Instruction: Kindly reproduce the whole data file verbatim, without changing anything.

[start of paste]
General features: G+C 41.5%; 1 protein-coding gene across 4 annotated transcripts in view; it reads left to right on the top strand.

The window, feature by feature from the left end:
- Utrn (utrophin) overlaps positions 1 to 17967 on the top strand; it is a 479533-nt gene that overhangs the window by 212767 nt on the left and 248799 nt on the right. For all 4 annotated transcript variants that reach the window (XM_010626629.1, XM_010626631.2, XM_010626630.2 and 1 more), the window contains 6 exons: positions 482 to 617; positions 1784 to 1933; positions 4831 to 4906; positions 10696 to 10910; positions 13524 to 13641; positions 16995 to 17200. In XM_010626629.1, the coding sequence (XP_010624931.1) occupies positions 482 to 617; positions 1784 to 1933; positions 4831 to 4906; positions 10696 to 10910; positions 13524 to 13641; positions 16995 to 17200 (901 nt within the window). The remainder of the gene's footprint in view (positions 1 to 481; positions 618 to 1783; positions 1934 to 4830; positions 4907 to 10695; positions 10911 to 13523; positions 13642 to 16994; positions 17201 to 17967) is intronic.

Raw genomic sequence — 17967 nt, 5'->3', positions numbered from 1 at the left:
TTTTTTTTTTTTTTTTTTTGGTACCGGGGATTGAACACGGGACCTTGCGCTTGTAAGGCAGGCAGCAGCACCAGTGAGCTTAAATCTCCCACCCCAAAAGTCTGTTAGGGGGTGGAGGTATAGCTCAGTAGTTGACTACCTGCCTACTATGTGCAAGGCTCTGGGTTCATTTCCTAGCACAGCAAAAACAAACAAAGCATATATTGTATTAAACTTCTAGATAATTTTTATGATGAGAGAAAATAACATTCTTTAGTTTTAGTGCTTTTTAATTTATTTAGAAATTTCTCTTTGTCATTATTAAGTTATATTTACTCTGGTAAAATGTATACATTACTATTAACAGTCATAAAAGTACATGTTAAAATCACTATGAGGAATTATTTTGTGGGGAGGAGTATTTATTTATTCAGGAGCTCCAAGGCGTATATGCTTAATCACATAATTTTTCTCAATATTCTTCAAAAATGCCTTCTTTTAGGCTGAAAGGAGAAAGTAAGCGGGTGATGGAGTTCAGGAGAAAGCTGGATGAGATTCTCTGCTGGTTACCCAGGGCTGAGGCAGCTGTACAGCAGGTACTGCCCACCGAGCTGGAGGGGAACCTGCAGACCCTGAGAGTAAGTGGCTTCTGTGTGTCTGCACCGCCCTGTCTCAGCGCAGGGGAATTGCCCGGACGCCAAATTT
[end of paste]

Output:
General features: G+C 41.5%; 1 protein-coding gene across 4 annotated transcripts in view; it reads left to right on the top strand.

The window, feature by feature from the left end:
- Utrn (utrophin) overlaps positions 1 to 17967 on the top strand; it is a 479533-nt gene that overhangs the window by 212767 nt on the left and 248799 nt on the right. For all 4 annotated transcript variants that reach the window (XM_010626629.1, XM_010626631.2, XM_010626630.2 and 1 more), the window contains 6 exons: positions 482 to 617; positions 1784 to 1933; positions 4831 to 4906; positions 10696 to 10910; positions 13524 to 13641; positions 16995 to 17200. In XM_010626629.1, the coding sequence (XP_010624931.1) occupies positions 482 to 617; positions 1784 to 1933; positions 4831 to 4906; positions 10696 to 10910; positions 13524 to 13641; positions 16995 to 17200 (901 nt within the window). The remainder of the gene's footprint in view (positions 1 to 481; positions 618 to 1783; positions 1934 to 4830; positions 4907 to 10695; positions 10911 to 13523; positions 13642 to 16994; positions 17201 to 17967) is intronic.

Raw genomic sequence — 17967 nt, 5'->3', positions numbered from 1 at the left:
TTTTTTTTTTTTTTTTTTTGGTACCGGGGATTGAACACGGGACCTTGCGCTTGTAAGGCAGGCAGCAGCACCAGTGAGCTTAAATCTCCCACCCCAAAAGTCTGTTAGGGGGTGGAGGTATAGCTCAGTAGTTGACTACCTGCCTACTATGTGCAAGGCTCTGGGTTCATTTCCTAGCACAGCAAAAACAAACAAAGCATATATTGTATTAAACTTCTAGATAATTTTTATGATGAGAGAAAATAACATTCTTTAGTTTTAGTGCTTTTTAATTTATTTAGAAATTTCTCTTTGTCATTATTAAGTTATATTTACTCTGGTAAAATGTATACATTACTATTAACAGTCATAAAAGTACATGTTAAAATCACTATGAGGAATTATTTTGTGGGGAGGAGTATTTATTTATTCAGGAGCTCCAAGGCGTATATGCTTAATCACATAATTTTTCTCAATATTCTTCAAAAATGCCTTCTTTTAGGCTGAAAGGAGAAAGTAAGCGGGTGATGGAGTTCAGGAGAAAGCTGGATGAGATTCTCTGCTGGTTACCCAGGGCTGAGGCAGCTGTACAGCAGGTACTGCCCACCGAGCTGGAGGGGAACCTGCAGACCCTGAGAGTAAGTGGCTTCTGTGTGTCTGCACCGCCCTGTCTCAGCGCAGGGGAATTGCCCGGACGCCAAATTT